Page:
Speaking of shooting line, I spent a day on the casting ponds with Luke Sing, playing around with shooting heads. I met Luke at Bass Pro Shop where he works in the fly fishing department. Luke also teaches shooting head casting for the San Jose Flycasters and fishes the surf with Mark Won and Jerry Wang having worked at NASA with them. What a great guy and caster he is. We remenisced about our mutal recently departed friend Ed Hamada and casted a custom two handed rod that he made for Luke 20 years ago for the surf. What a gun and beautifull build. Ed designed two handed rods for the surf years before they were comonly used for the surf. It inspired me to purchase an Echo Boost Beach which is a 12 foot 2 inch rod developed for Overhead Surf Casting, Stripers in the Delta and Pyramid lake fishing. I will do a blog post on it as soon as I test it. When the conversation came to shooting lines, The topic of weather expensive shooting lines by OPST, Frog Hair, Rio and Airflow were really any better than Berkley 50lb Big Game mono. After casting the cheap stuff, I have to agree that the Berkley Big Game is so close to the expensive stuff that its actually cheaper to change it every month than to keep expensive running line from kinking after a year of use. I do like the transition section on Gripshooter however but Ive got pretty good at stripping t-14 short of the tip top and getting it in the air for a good backcast with a single motion while haveing enough mono out to double haul. Im a believer in the one backcast cast. If given the choice of one less backcast or 5 more feet of cast, I would take one less backcast because the fly is in the water longer. But, doing both is even better! The longer you have a fly moving in the water at the write depth, the more fish you catch and the more likely you can catch multiple fish out of a moving school. It’s as simple as that if you want to increase your chances. Become a casting machine!
An interesting 7 year old post I found written by Charlie Bisharat
” I wanted to share some ideas formed over the last few seasons. I get a bit bummed out when water temps in my favorite striper haunts get in the 44 to 47 range.So I have been playing around with “I” lines and full floating lines in recent years as a way to fish cold water effectively.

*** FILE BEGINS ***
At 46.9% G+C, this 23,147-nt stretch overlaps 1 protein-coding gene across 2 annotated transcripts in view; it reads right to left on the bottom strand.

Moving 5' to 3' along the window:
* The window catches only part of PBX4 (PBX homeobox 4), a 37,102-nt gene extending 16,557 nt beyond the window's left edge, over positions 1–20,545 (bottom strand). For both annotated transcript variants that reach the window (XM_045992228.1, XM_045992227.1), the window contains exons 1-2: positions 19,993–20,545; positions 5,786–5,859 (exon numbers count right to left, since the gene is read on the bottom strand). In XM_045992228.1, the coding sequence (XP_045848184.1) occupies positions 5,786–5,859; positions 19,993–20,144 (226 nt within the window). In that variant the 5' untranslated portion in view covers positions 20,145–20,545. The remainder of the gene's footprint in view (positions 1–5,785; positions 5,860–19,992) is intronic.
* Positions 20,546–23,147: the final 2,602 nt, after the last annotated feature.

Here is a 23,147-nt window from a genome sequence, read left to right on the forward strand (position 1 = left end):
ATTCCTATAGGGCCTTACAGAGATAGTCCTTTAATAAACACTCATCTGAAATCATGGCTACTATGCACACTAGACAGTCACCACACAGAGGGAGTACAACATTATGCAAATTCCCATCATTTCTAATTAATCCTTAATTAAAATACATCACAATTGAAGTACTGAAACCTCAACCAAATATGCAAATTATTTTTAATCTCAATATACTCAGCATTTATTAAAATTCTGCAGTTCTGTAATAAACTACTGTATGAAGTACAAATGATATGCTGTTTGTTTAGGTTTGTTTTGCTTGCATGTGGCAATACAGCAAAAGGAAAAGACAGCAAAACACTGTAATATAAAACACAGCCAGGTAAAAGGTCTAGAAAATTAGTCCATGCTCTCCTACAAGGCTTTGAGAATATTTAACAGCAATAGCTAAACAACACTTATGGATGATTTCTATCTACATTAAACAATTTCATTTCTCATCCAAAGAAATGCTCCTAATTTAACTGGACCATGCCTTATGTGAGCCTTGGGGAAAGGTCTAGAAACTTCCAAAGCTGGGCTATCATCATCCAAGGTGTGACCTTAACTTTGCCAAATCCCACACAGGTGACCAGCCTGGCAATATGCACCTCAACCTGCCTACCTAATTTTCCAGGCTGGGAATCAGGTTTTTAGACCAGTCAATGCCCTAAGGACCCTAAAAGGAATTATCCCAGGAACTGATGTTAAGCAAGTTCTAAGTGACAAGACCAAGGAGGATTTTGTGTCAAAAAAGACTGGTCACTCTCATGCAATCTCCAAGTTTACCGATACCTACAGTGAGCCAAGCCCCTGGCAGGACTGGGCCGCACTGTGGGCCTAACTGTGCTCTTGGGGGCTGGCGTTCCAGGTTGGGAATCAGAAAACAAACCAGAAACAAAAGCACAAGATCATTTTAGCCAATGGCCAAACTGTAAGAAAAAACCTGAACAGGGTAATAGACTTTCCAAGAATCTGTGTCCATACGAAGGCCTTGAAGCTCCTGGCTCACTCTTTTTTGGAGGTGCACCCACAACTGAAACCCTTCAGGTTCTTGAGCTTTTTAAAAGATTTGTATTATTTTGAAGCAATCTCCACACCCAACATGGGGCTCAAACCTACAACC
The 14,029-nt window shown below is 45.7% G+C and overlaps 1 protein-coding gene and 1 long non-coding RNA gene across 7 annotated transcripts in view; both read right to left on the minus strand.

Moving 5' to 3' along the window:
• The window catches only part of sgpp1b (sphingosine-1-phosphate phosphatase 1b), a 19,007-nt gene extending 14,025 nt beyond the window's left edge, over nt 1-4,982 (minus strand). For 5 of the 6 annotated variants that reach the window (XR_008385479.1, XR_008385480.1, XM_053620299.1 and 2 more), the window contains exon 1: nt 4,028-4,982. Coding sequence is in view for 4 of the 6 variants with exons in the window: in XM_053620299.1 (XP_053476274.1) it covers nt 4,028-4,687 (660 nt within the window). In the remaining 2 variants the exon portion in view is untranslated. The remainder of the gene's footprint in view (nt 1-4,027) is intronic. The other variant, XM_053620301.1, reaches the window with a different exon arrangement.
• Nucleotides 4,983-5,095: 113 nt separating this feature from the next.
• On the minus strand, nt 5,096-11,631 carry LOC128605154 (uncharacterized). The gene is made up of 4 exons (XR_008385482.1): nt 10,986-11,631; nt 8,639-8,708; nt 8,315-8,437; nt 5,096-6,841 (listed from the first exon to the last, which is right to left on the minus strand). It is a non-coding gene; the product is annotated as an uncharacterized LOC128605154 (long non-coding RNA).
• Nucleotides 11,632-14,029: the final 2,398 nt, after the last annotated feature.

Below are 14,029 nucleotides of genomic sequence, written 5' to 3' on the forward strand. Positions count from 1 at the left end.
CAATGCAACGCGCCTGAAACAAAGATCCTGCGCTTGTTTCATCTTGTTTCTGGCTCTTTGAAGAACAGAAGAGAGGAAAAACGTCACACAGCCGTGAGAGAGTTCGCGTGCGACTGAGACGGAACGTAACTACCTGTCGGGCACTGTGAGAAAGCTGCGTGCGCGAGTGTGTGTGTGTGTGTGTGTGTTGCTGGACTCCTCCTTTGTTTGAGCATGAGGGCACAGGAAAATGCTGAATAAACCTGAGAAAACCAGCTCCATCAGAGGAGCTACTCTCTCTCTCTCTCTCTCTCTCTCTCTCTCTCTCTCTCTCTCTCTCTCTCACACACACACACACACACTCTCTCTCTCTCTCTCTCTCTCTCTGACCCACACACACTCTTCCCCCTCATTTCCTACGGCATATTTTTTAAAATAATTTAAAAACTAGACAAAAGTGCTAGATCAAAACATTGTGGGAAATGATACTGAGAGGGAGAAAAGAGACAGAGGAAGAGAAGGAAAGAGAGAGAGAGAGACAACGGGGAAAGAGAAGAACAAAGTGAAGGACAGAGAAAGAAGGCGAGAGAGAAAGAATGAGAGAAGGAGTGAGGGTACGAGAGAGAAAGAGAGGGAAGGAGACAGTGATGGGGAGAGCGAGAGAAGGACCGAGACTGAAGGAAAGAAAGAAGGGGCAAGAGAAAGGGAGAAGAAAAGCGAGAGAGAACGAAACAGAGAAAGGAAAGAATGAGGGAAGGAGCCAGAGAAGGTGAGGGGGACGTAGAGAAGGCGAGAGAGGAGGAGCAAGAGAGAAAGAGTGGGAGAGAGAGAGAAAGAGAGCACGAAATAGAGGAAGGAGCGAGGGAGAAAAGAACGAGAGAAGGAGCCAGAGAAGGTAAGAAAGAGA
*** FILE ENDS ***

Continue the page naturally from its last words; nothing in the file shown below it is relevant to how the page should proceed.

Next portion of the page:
A good “I” line like the Rio outbound short can give a fisherman a lot of options when the water is cold.You can change leader length and the weight or lack of weight in your fly to fish the whole water colum very effectively.
With a long leader and a weighted clouser for example you can slowly strip and tease fish in water to about 12 feet or so 8 feet is optimum for me as I am an impatient guy. I know that Captain Mike Costello has been doing a lot of this with incredible success over the last several years. Shortening the leader for shallower water will allow the same effectiveness.You can fish the shallower stuff with an unweighted fly very effectively as well. When needing moderate weight in the fly I will often use a polycarbonate rattle as my weighting system.Over the years a rattle has proven very effective for me. In very shallow water, 2 to 4 feet I often use a floating line and a longer leader so as to be able to hover the fly for as long as possible. I will alter the weight used in the fly so that it stays where I want for as long as it takes to get the fish to eat.A few things to consider,if you find fish in the shallower water they are typically there for the right reason, they want to eat.
About flies for the colder water, I really like flies that move, slide, breath etc.I feel like movement is king in cold water.When a fish has some time to study a fly before deciding to snack it down ,it needs to look alive.When fishing slowly because of the cold water this is most often the case. This year it is especially true because of the extremely clear water throughout the delta and river systems.
I am hoping that some of these ideas are helpful to some of you and please understand that these are just my opinions and experiences and I am no expert at any of it.
Food for thought fishing the shallows……